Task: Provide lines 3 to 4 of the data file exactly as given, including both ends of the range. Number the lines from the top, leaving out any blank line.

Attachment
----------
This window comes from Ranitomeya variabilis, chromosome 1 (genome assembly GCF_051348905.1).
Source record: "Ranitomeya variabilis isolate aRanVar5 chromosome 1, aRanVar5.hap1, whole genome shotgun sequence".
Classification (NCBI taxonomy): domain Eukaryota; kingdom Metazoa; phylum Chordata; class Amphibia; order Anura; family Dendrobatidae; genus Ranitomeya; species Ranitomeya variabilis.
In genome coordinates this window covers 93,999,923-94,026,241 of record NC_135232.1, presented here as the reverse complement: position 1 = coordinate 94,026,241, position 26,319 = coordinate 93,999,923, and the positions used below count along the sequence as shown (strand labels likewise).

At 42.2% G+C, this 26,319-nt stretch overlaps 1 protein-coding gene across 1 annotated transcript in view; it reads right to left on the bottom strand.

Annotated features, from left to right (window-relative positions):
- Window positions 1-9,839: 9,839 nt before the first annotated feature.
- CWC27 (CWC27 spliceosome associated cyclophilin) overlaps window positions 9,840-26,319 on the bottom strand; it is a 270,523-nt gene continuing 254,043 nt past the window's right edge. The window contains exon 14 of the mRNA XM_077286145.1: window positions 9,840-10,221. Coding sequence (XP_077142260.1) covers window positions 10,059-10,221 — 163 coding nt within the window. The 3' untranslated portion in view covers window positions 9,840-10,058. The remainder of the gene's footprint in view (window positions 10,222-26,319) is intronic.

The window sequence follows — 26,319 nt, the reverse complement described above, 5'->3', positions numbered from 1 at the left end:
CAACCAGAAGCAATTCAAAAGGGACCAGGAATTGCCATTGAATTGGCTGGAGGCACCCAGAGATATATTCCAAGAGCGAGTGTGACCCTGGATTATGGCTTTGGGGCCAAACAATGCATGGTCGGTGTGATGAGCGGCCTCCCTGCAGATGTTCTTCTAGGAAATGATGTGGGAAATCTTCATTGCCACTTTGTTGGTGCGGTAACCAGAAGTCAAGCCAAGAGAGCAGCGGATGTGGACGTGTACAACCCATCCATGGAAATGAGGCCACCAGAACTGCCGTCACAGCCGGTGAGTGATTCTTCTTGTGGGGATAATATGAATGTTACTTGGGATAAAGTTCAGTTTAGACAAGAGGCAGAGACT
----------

Classification (NCBI taxonomy): domain Eukaryota; kingdom Metazoa; phylum Chordata; class Amphibia; order Anura; family Dendrobatidae; genus Ranitomeya; species Ranitomeya variabilis.
In genome coordinates this window covers 93,999,923-94,026,241 of record NC_135232.1, presented here as the reverse complement: position 1 = coordinate 94,026,241, position 26,319 = coordinate 93,999,923, and the positions used below count along the sequence as shown (strand labels likewise).